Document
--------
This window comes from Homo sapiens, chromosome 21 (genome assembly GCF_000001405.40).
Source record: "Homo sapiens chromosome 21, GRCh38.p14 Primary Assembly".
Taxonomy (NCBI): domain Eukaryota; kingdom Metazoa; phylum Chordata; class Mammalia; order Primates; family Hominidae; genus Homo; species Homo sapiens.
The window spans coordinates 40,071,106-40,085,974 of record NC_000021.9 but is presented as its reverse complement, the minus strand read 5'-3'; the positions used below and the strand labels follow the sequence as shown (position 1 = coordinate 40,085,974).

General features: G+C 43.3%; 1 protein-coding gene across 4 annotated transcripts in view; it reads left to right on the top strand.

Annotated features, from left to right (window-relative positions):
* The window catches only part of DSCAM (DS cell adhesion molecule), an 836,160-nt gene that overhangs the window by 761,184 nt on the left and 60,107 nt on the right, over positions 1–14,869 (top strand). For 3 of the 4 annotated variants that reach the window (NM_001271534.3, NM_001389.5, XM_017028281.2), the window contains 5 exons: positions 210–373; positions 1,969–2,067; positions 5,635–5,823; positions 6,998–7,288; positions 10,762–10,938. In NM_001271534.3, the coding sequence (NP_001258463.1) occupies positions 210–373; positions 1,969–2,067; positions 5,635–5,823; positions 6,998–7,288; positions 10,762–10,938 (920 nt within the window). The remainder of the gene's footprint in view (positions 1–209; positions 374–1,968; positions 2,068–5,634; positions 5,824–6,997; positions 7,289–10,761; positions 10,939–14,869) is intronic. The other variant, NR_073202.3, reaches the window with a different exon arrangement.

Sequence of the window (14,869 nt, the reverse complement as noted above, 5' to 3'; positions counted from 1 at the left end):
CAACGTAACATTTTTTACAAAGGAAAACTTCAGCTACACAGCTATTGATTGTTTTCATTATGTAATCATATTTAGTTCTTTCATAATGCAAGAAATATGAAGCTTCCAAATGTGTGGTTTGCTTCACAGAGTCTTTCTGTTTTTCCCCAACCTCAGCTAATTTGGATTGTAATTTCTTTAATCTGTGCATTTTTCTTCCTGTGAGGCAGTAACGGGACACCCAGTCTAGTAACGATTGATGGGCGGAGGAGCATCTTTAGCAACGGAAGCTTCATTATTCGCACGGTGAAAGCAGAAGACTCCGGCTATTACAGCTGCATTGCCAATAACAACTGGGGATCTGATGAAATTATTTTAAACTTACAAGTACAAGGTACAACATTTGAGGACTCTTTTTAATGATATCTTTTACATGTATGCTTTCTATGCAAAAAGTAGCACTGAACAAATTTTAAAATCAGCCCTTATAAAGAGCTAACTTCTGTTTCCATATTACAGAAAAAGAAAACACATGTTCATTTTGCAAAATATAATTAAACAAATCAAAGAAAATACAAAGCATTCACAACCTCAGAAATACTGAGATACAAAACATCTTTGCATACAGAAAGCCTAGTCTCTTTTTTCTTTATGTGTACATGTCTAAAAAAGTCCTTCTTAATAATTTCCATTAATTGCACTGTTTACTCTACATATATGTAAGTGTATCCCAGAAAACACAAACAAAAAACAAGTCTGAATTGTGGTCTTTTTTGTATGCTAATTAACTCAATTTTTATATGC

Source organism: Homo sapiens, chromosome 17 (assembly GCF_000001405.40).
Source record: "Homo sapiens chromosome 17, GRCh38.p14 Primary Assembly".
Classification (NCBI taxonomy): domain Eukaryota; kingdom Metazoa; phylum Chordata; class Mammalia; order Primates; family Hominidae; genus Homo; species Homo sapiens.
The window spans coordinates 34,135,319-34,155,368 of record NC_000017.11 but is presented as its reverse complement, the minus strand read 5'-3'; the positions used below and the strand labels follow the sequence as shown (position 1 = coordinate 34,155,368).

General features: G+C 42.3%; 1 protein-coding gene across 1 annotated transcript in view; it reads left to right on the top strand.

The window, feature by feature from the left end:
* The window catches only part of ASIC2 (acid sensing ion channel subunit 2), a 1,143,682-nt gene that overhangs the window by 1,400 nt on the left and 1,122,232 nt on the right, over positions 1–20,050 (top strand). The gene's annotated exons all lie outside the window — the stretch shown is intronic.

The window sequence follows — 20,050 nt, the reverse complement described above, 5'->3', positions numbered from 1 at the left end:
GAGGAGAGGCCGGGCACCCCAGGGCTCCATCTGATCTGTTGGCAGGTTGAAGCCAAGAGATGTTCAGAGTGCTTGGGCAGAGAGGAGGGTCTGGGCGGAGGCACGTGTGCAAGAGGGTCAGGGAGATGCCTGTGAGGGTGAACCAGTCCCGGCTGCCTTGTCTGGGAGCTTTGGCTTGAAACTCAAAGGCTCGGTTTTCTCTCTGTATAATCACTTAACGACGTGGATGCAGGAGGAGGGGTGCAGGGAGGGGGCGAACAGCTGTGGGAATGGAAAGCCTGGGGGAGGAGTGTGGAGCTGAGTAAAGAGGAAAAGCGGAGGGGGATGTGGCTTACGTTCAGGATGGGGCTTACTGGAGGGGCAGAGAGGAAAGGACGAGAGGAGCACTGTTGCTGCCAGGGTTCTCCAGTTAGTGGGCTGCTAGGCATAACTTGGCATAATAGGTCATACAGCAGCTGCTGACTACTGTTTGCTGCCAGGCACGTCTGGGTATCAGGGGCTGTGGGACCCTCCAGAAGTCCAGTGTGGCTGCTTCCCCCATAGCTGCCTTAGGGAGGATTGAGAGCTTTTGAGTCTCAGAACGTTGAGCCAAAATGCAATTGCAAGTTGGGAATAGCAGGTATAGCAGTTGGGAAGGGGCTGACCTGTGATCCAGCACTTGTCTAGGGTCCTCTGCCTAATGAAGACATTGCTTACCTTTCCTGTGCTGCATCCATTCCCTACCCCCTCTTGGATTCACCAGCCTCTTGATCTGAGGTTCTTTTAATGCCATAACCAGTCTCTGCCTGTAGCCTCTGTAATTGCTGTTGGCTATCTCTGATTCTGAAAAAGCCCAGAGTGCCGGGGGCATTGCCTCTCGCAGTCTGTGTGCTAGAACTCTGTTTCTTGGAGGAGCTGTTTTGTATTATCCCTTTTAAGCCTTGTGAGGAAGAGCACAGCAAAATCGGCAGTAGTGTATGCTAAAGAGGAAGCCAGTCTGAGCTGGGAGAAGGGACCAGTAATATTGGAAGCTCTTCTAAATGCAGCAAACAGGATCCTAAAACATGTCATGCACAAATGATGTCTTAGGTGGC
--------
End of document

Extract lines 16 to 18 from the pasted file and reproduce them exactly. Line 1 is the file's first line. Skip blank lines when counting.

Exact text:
* The window catches only part of ASIC2 (acid sensing ion channel subunit 2), a 1,143,682-nt gene that overhangs the window by 1,400 nt on the left and 1,122,232 nt on the right, over positions 1–20,050 (top strand). The gene's annotated exons all lie outside the window — the stretch shown is intronic.

The window sequence follows — 20,050 nt, the reverse complement described above, 5'->3', positions numbered from 1 at the left end:
GAGGAGAGGCCGGGCACCCCAGGGCTCCATCTGATCTGTTGGCAGGTTGAAGCCAAGAGATGTTCAGAGTGCTTGGGCAGAGAGGAGGGTCTGGGCGGAGGCACGTGTGCAAGAGGGTCAGGGAGATGCCTGTGAGGGTGAACCAGTCCCGGCTGCCTTGTCTGGGAGCTTTGGCTTGAAACTCAAAGGCTCGGTTTTCTCTCTGTATAATCACTTAACGACGTGGATGCAGGAGGAGGGGTGCAGGGAGGGGGCGAACAGCTGTGGGAATGGAAAGCCTGGGGGAGGAGTGTGGAGCTGAGTAAAGAGGAAAAGCGGAGGGGGATGTGGCTTACGTTCAGGATGGGGCTTACTGGAGGGGCAGAGAGGAAAGGACGAGAGGAGCACTGTTGCTGCCAGGGTTCTCCAGTTAGTGGGCTGCTAGGCATAACTTGGCATAATAGGTCATACAGCAGCTGCTGACTACTGTTTGCTGCCAGGCACGTCTGGGTATCAGGGGCTGTGGGACCCTCCAGAAGTCCAGTGTGGCTGCTTCCCCCATAGCTGCCTTAGGGAGGATTGAGAGCTTTTGAGTCTCAGAACGTTGAGCCAAAATGCAATTGCAAGTTGGGAATAGCAGGTATAGCAGTTGGGAAGGGGCTGACCTGTGATCCAGCACTTGTCTAGGGTCCTCTGCCTAATGAAGACATTGCTTACCTTTCCTGTGCTGCATCCATTCCCTACCCCCTCTTGGATTCACCAGCCTCTTGATCTGAGGTTCTTTTAATGCCATAACCAGTCTCTGCCTGTAGCCTCTGTAATTGCTGTTGGCTATCTCTGATTCTGAAAAAGCCCAGAGTGCCGGGGGCATTGCCTCTCGCAGTCTGTGTGCTAGAACTCTGTTTCTTGGAGGAGCTGTTTTGTATTATCCCTTTTAAGCCTTGTGAGGAAGAGCACAGCAAAATCGGCAGTAGTGTATGCTAAAGAGGAAGCCAGTCTGAGCTGGGAGAAGGGACCAGTAATATTGGAAGCTCTTCTAAATGCAGCAAACAGGATCCTAAAACATGTCATGCACAAATGATGTCTTAGGTGGC